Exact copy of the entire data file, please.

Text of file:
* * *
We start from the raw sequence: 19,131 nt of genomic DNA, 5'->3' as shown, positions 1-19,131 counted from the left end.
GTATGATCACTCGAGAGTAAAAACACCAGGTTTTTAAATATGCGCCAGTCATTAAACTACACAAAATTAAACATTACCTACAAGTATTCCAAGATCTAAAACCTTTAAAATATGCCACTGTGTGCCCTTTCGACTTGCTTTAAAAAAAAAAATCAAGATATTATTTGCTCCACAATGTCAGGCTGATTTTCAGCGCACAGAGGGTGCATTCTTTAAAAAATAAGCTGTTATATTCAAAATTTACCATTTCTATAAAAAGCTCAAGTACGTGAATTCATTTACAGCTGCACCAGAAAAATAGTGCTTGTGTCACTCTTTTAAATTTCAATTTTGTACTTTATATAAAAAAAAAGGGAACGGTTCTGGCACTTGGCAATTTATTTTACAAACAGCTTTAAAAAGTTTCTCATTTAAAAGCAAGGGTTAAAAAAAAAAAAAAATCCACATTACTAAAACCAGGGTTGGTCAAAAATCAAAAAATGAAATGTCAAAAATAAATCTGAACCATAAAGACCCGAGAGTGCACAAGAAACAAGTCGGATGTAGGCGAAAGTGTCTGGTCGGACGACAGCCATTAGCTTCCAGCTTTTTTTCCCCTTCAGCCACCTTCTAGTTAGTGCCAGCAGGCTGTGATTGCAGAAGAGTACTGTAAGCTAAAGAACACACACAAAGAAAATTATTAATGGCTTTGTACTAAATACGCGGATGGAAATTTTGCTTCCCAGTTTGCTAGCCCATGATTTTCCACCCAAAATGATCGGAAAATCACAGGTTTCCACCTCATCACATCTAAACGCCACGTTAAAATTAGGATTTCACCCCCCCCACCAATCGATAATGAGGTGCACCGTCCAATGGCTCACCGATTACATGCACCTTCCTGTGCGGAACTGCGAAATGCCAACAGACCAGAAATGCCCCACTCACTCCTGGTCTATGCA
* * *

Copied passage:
We start from the raw sequence: 19,131 nt of genomic DNA, 5'->3' as shown, positions 1-19,131 counted from the left end.
GTATGATCACTCGAGAGTAAAAACACCAGGTTTTTAAATATGCGCCAGTCATTAAACTACACAAAATTAAACATTACCTACAAGTATTCCAAGATCTAAAACCTTTAAAATATGCCACTGTGTGCCCTTTCGACTTGCTTTAAAAAAAAAAATCAAGATATTATTTGCTCCACAATGTCAGGCTGATTTTCAGCGCACAGAGGGTGCATTCTTTAAAAAATAAGCTGTTATATTCAAAATTTACCATTTCTATAAAAAGCTCAAGTACGTGAATTCATTTACAGCTGCACCAGAAAAATAGTGCTTGTGTCACTCTTTTAAATTTCAATTTTGTACTTTATATAAAAAAAAAGGGAACGGTTCTGGCACTTGGCAATTTATTTTACAAACAGCTTTAAAAAGTTTCTCATTTAAAAGCAAGGGTTAAAAAAAAAAAAAAATCCACATTACTAAAACCAGGGTTGGTCAAAAATCAAAAAATGAAATGTCAAAAATAAATCTGAACCATAAAGACCCGAGAGTGCACAAGAAACAAGTCGGATGTAGGCGAAAGTGTCTGGTCGGACGACAGCCATTAGCTTCCAGCTTTTTTTCCCCTTCAGCCACCTTCTAGTTAGTGCCAGCAGGCTGTGATTGCAGAAGAGTACTGTAAGCTAAAGAACACACACAAAGAAAATTATTAATGGCTTTGTACTAAATACGCGGATGGAAATTTTGCTTCCCAGTTTGCTAGCCCATGATTTTCCACCCAAAATGATCGGAAAATCACAGGTTTCCACCTCATCACATCTAAACGCCACGTTAAAATTAGGATTTCACCCCCCCCACCAATCGATAATGAGGTGCACCGTCCAATGGCTCACCGATTACATGCACCTTCCTGTGCGGAACTGCGAAATGCCAACAGACCAGAAATGCCCCACTCACTCCTGGTCTATGCA